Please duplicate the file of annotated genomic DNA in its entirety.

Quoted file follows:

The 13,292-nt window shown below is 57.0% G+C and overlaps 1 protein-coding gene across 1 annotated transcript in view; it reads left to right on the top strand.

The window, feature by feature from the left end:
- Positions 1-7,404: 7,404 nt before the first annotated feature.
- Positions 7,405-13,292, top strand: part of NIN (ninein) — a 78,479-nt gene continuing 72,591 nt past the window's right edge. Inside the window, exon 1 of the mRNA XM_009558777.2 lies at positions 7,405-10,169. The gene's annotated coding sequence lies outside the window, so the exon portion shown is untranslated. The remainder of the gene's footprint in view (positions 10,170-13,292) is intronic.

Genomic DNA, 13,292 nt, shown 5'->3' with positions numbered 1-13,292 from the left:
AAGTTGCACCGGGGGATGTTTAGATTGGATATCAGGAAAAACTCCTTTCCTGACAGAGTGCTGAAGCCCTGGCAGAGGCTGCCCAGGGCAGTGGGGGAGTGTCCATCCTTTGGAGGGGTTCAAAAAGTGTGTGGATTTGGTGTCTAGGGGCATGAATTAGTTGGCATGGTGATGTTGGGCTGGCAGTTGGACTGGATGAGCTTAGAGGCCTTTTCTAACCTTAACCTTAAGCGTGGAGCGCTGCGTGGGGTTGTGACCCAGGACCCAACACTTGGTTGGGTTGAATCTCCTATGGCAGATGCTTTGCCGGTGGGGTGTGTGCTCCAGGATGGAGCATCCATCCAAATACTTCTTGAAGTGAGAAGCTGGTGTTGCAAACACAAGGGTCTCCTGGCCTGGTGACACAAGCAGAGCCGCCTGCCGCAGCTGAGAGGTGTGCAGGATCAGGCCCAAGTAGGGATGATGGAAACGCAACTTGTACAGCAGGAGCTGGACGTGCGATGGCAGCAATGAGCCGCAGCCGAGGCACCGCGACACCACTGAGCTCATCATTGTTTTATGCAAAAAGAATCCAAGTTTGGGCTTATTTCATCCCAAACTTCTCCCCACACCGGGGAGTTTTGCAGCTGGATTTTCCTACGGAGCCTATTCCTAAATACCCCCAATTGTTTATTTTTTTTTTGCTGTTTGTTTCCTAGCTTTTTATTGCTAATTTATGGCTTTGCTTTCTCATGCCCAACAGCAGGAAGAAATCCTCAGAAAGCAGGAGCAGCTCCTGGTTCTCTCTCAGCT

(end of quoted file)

The 13,292-nt window shown below is 57.0% G+C and overlaps 1 protein-coding gene across 1 annotated transcript in view; it reads left to right on the top strand.

The window, feature by feature from the left end:
- Positions 1-7,404: 7,404 nt before the first annotated feature.
- Positions 7,405-13,292, top strand: part of NIN (ninein) — a 78,479-nt gene continuing 72,591 nt past the window's right edge. Inside the window, exon 1 of the mRNA XM_009558777.2 lies at positions 7,405-10,169. The gene's annotated coding sequence lies outside the window, so the exon portion shown is untranslated. The remainder of the gene's footprint in view (positions 10,170-13,292) is intronic.

Genomic DNA, 13,292 nt, shown 5'->3' with positions numbered 1-13,292 from the left:
AAGTTGCACCGGGGGATGTTTAGATTGGATATCAGGAAAAACTCCTTTCCTGACAGAGTGCTGAAGCCCTGGCAGAGGCTGCCCAGGGCAGTGGGGGAGTGTCCATCCTTTGGAGGGGTTCAAAAAGTGTGTGGATTTGGTGTCTAGGGGCATGAATTAGTTGGCATGGTGATGTTGGGCTGGCAGTTGGACTGGATGAGCTTAGAGGCCTTTTCTAACCTTAACCTTAAGCGTGGAGCGCTGCGTGGGGTTGTGACCCAGGACCCAACACTTGGTTGGGTTGAATCTCCTATGGCAGATGCTTTGCCGGTGGGGTGTGTGCTCCAGGATGGAGCATCCATCCAAATACTTCTTGAAGTGAGAAGCTGGTGTTGCAAACACAAGGGTCTCCTGGCCTGGTGACACAAGCAGAGCCGCCTGCCGCAGCTGAGAGGTGTGCAGGATCAGGCCCAAGTAGGGATGATGGAAACGCAACTTGTACAGCAGGAGCTGGACGTGCGATGGCAGCAATGAGCCGCAGCCGAGGCACCGCGACACCACTGAGCTCATCATTGTTTTATGCAAAAAGAATCCAAGTTTGGGCTTATTTCATCCCAAACTTCTCCCCACACCGGGGAGTTTTGCAGCTGGATTTTCCTACGGAGCCTATTCCTAAATACCCCCAATTGTTTATTTTTTTTTTGCTGTTTGTTTCCTAGCTTTTTATTGCTAATTTATGGCTTTGCTTTCTCATGCCCAACAGCAGGAAGAAATCCTCAGAAAGCAGGAGCAGCTCCTGGTTCTCTCTCAGCT